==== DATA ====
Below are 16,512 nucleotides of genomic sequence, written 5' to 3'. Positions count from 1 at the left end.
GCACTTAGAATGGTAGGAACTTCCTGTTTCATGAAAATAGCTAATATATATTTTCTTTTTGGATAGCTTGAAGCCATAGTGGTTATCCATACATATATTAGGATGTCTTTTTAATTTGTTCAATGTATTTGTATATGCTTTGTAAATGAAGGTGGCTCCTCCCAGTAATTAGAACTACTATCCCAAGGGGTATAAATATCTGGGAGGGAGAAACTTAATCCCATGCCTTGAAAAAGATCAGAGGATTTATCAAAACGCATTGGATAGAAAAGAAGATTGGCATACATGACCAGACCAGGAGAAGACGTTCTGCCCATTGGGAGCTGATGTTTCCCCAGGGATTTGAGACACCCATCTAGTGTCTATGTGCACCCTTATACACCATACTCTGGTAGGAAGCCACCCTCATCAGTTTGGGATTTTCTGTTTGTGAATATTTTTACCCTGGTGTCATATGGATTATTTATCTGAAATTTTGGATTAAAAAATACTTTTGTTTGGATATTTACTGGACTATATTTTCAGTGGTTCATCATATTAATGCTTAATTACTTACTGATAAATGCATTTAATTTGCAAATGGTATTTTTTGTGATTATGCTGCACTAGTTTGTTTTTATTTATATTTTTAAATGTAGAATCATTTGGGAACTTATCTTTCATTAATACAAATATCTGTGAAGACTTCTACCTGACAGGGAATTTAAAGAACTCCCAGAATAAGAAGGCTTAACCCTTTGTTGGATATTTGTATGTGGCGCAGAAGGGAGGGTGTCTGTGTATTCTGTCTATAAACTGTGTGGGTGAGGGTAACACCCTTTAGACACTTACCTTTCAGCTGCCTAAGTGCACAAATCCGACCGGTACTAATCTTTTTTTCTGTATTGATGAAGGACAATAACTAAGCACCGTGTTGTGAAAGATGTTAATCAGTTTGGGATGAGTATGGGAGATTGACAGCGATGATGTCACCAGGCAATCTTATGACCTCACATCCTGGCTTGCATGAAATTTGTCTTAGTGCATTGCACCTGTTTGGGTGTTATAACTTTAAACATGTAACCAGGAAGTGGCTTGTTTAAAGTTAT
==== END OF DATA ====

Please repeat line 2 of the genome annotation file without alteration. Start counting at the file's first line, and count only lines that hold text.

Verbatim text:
GCACTTAGAATGGTAGGAACTTCCTGTTTCATGAAAATAGCTAATATATATTTTCTTTTTGGATAGCTTGAAGCCATAGTGGTTATCCATACATATATTAGGATGTCTTTTTAATTTGTTCAATGTATTTGTATATGCTTTGTAAATGAAGGTGGCTCCTCCCAGTAATTAGAACTACTATCCCAAGGGGTATAAATATCTGGGAGGGAGAAACTTAATCCCATGCCTTGAAAAAGATCAGAGGATTTATCAAAACGCATTGGATAGAAAAGAAGATTGGCATACATGACCAGACCAGGAGAAGACGTTCTGCCCATTGGGAGCTGATGTTTCCCCAGGGATTTGAGACACCCATCTAGTGTCTATGTGCACCCTTATACACCATACTCTGGTAGGAAGCCACCCTCATCAGTTTGGGATTTTCTGTTTGTGAATATTTTTACCCTGGTGTCATATGGATTATTTATCTGAAATTTTGGATTAAAAAATACTTTTGTTTGGATATTTACTGGACTATATTTTCAGTGGTTCATCATATTAATGCTTAATTACTTACTGATAAATGCATTTAATTTGCAAATGGTATTTTTTGTGATTATGCTGCACTAGTTTGTTTTTATTTATATTTTTAAATGTAGAATCATTTGGGAACTTATCTTTCATTAATACAAATATCTGTGAAGACTTCTACCTGACAGGGAATTTAAAGAACTCCCAGAATAAGAAGGCTTAACCCTTTGTTGGATATTTGTATGTGGCGCAGAAGGGAGGGTGTCTGTGTATTCTGTCTATAAACTGTGTGGGTGAGGGTAACACCCTTTAGACACTTACCTTTCAGCTGCCTAAGTGCACAAATCCGACCGGTACTAATCTTTTTTTCTGTATTGATGAAGGACAATAACTAAGCACCGTGTTGTGAAAGATGTTAATCAGTTTGGGATGAGTATGGGAGATTGACAGCGATGATGTCACCAGGCAATCTTATGACCTCACATCCTGGCTTGCATGAAATTTGTCTTAGTGCATTGCACCTGTTTGGGTGTTATAACTTTAAACATGTAACCAGGAAGTGGCTTGTTTAAAGTTAT